Powered by
Share this page on
Article provided by Wikipedia

Wooster Collective is a "website founded in 2003 that showcases "street art from around the world. It features ephemeral art placed on streets in cities around the world. The site also offers "podcasting with music and interviews featuring street artists. The name Wooster comes from "Wooster Street, located in the "SoHo neighborhood of "New York City.

The website's archive starts in January 2003, and the category list is over 100 items long.[1] Categories include entries as "Cardboard" art and ""Guerrilla gardening", as well as locations with a "street art presence such as "Tokyo, "Dublin and "Milwaukee. It also contains nterviews of street artists,[2] with reviews of artists' new work or of recent gallery exhibits.[3]


11 Spring Street Project[edit]

Wooster Collective was involved in gaining recognition for "street art in its own neighborhood. In 2006,the website collaborated with Caroline Cummings and Bill Elias, members of a development group, with the idea of turning the building located at 11 "Spring Street in "New York City into a temporary "street art gallery.[4] The address was about to be converted into "condominium apartments.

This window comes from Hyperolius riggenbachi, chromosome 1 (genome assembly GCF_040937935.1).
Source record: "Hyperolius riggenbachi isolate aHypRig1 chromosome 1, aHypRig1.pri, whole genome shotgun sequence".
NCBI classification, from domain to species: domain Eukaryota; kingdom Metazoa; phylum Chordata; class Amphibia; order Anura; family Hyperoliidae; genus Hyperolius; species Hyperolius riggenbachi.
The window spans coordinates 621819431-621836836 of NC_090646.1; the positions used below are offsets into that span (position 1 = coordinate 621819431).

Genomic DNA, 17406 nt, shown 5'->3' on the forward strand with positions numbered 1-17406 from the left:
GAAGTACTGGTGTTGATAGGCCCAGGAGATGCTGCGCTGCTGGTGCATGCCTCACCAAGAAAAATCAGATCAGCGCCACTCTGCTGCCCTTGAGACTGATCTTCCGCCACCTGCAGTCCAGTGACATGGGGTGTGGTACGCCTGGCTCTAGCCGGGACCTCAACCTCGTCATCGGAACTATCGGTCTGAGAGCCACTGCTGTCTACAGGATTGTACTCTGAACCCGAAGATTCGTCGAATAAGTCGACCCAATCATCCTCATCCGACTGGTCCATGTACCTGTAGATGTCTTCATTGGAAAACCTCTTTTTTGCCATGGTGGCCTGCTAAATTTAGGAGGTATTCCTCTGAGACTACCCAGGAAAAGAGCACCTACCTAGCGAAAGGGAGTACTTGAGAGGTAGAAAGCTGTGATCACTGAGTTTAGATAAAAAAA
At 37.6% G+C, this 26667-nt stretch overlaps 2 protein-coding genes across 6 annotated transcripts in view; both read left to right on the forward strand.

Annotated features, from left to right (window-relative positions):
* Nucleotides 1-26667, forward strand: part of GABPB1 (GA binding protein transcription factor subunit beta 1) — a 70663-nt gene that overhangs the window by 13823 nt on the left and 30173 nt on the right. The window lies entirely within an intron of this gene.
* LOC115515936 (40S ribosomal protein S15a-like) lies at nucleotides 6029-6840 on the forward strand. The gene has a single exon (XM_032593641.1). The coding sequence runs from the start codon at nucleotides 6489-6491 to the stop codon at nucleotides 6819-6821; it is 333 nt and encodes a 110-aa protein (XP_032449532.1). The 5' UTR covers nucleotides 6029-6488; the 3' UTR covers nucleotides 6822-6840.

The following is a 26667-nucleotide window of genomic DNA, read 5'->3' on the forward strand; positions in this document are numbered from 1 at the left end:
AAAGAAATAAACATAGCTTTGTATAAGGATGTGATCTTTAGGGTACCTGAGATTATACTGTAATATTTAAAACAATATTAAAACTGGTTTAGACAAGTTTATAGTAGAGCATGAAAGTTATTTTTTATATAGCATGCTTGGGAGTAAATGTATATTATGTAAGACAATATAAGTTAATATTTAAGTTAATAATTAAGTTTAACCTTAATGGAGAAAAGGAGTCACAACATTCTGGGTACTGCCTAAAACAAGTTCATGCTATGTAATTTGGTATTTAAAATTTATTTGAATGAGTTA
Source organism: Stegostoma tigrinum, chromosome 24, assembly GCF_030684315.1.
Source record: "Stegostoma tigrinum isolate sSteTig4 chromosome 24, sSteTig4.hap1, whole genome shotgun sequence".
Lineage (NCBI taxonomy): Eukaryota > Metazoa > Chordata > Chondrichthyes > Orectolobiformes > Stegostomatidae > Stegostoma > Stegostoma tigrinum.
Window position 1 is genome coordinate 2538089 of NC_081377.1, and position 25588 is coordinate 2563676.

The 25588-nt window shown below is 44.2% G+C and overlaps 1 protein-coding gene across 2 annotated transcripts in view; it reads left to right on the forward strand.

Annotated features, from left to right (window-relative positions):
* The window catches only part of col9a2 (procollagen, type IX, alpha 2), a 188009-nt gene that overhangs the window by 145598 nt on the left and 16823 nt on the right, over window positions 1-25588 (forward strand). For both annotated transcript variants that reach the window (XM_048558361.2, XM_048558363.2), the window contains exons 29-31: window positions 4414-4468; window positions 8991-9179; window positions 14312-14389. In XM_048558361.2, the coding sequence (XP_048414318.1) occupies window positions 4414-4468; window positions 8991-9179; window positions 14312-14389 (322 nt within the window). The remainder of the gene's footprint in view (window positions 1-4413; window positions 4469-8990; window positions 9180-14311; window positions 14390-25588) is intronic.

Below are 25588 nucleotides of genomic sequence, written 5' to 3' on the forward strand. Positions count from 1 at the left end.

The idea for the project was set forth when Elias Cummings contacted the Wooster Collective site and suggested that they curate a show at the location to celebrate the building's place in the history of "street art.

The show ran for three days, from December 15 to December 17, 2006. Street artists who had been featured in the Wooster Collective, such as "Shepard Fairey, "Swoon, "Dan Witz, "Above, Bo130, Doze Green, "D*Face, "The London Police, Skewville, "Lady Pink, Microbo, Jace, Kostas Seremetis, "John Fekner and "Don Leicht, Ruslan Karablin, "Graffiti Research Lab, Will Barras, WK Interact, and many more participated in the event. The art was left on the walls and built over (a nod to a tradition in "construction of leaving newspapers in the walls of a house as a sort of "time capsule"), thereby leaving a legacy of "street art behind for future excavators.

YouTube channel[edit]

In August 11, 2009, the Wooster Collective launched its own channel on "YouTube.[5] With videos and reports similar to those found on its website.


In 2012, Wooster Collective released the second in a series of 'Wooster on Paper' books called Graphite [6] which featured pencil drawings by a number of their favourite artists including Paul Alexander Thornton, Connor Harrington and Word to Mother.


  1. ^ "Archived copy". Archived from the original on 2015-10-27. Retrieved 2015-10-27. 
  2. ^ http://www.woostercollective.com/2003/11/profile_blek_le_rat.html Interview with Blek le Rat
  3. ^ "Wooster Collective: REVIEW: Tuesday Night's Opening Night". Retrieved 4 March 2018. 
  4. ^ "Last Hurrah for Street Art, as Canvas Goes Condo". "New York Times. 2006-12-14. 
  5. ^ "TheWoosterCollective". YouTube. Retrieved 4 March 2018. 
  6. ^ "Wooster Collective: Announcing Wooster on Paper #2: Graphite". Retrieved 4 March 2018. 

External links[edit]

) ) WikipediaAudio is not affiliated with Wikipedia or the WikiMedia Foundation.